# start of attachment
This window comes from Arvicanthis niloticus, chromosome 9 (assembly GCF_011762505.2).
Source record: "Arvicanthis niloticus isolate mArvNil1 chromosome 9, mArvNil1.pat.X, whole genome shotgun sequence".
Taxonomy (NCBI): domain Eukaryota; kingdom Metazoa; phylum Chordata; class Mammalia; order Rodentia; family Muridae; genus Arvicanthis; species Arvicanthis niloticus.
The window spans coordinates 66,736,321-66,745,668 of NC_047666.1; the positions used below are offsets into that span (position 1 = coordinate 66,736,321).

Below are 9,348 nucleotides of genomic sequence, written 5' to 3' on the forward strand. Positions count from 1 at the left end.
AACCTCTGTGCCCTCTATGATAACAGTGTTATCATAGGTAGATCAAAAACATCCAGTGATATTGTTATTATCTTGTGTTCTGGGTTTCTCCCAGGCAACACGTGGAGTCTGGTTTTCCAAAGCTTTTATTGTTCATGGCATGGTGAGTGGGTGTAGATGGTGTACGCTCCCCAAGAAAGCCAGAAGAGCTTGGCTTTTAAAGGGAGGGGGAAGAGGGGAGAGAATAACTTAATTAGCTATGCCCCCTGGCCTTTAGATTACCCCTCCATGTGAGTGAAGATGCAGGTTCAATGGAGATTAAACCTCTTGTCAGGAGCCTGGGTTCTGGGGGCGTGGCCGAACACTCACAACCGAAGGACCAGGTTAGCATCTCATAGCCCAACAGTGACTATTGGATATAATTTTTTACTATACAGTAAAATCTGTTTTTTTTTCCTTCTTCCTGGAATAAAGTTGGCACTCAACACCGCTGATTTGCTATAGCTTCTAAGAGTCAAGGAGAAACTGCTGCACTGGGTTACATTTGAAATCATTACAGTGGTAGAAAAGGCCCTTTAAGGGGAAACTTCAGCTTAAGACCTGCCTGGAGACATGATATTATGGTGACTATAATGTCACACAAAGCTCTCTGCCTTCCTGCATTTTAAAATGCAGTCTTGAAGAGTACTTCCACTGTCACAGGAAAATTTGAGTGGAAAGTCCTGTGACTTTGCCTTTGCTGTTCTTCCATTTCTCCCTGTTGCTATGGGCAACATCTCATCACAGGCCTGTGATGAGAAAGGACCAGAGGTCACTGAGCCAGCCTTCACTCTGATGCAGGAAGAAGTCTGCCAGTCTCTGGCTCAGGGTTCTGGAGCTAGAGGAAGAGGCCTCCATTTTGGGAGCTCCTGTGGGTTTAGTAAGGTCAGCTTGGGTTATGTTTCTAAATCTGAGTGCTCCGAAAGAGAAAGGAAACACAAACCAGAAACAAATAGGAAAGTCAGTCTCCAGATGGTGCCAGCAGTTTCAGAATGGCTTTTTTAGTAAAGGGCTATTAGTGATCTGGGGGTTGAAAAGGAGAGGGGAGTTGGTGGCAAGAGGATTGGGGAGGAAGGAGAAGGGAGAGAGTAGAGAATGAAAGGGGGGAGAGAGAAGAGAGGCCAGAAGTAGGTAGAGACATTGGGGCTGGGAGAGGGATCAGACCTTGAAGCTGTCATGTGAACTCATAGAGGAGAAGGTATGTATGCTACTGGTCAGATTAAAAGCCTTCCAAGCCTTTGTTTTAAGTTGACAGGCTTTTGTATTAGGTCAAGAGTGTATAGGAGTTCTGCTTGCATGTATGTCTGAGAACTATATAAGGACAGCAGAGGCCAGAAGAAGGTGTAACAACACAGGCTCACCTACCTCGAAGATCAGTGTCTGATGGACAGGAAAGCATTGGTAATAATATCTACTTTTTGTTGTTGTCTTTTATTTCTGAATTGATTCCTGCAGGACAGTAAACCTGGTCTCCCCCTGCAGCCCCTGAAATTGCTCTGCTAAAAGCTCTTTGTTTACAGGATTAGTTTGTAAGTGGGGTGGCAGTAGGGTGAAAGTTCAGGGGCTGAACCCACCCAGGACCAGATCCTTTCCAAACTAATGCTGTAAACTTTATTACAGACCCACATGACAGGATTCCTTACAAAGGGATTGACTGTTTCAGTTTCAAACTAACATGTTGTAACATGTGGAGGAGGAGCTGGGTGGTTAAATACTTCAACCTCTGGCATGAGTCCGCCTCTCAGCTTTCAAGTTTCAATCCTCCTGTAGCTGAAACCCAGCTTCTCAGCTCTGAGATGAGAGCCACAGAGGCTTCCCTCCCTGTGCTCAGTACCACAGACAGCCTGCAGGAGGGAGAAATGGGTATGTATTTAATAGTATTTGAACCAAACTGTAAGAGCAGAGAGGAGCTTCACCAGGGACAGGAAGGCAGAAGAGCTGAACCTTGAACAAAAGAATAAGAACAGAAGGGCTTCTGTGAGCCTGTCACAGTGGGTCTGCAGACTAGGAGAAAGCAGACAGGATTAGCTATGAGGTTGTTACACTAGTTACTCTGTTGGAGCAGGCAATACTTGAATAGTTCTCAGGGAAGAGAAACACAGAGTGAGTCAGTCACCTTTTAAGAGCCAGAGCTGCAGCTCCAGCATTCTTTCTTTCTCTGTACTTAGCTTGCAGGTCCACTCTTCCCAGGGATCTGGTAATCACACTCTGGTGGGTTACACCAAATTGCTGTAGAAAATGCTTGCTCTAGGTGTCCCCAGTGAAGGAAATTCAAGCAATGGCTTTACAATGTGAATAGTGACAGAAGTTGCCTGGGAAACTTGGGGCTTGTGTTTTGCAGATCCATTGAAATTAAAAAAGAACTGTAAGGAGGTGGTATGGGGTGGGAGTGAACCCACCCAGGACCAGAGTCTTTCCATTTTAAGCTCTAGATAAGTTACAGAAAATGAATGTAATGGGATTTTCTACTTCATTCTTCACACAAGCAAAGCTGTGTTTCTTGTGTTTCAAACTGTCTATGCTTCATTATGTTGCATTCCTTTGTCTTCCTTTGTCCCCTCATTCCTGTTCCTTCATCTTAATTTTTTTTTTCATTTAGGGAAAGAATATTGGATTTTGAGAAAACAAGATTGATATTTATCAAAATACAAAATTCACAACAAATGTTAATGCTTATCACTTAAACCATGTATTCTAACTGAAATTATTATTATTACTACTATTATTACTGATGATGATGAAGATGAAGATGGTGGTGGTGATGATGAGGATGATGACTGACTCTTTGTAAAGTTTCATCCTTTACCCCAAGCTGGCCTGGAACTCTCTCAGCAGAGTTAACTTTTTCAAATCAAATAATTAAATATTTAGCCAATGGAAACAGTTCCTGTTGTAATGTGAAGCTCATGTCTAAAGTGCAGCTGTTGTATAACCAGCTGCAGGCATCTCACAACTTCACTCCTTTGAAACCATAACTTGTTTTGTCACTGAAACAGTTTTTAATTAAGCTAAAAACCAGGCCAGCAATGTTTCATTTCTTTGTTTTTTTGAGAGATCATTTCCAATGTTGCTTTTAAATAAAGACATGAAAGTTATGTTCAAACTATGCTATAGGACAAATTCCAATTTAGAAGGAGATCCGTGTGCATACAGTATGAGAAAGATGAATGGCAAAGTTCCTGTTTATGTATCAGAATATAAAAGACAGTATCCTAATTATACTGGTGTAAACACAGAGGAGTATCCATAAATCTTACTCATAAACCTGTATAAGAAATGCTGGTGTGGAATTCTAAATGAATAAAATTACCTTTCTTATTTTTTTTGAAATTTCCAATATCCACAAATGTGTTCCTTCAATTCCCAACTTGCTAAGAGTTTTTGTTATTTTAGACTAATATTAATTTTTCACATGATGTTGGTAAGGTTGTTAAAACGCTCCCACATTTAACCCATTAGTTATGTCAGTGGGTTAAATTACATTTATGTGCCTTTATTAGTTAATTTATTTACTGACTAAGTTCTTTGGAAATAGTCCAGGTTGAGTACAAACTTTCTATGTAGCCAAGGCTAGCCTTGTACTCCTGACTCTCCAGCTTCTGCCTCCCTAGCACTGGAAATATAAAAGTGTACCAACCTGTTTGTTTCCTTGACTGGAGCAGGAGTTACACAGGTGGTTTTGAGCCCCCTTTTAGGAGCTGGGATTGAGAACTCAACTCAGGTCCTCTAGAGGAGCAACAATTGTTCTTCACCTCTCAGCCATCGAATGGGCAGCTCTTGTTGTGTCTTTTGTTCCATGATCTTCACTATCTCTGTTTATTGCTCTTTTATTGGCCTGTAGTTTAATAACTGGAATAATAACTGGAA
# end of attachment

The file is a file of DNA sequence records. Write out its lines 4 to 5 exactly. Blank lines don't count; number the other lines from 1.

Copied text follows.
The window spans coordinates 66,736,321-66,745,668 of NC_047666.1; the positions used below are offsets into that span (position 1 = coordinate 66,736,321).

Below are 9,348 nucleotides of genomic sequence, written 5' to 3' on the forward strand. Positions count from 1 at the left end.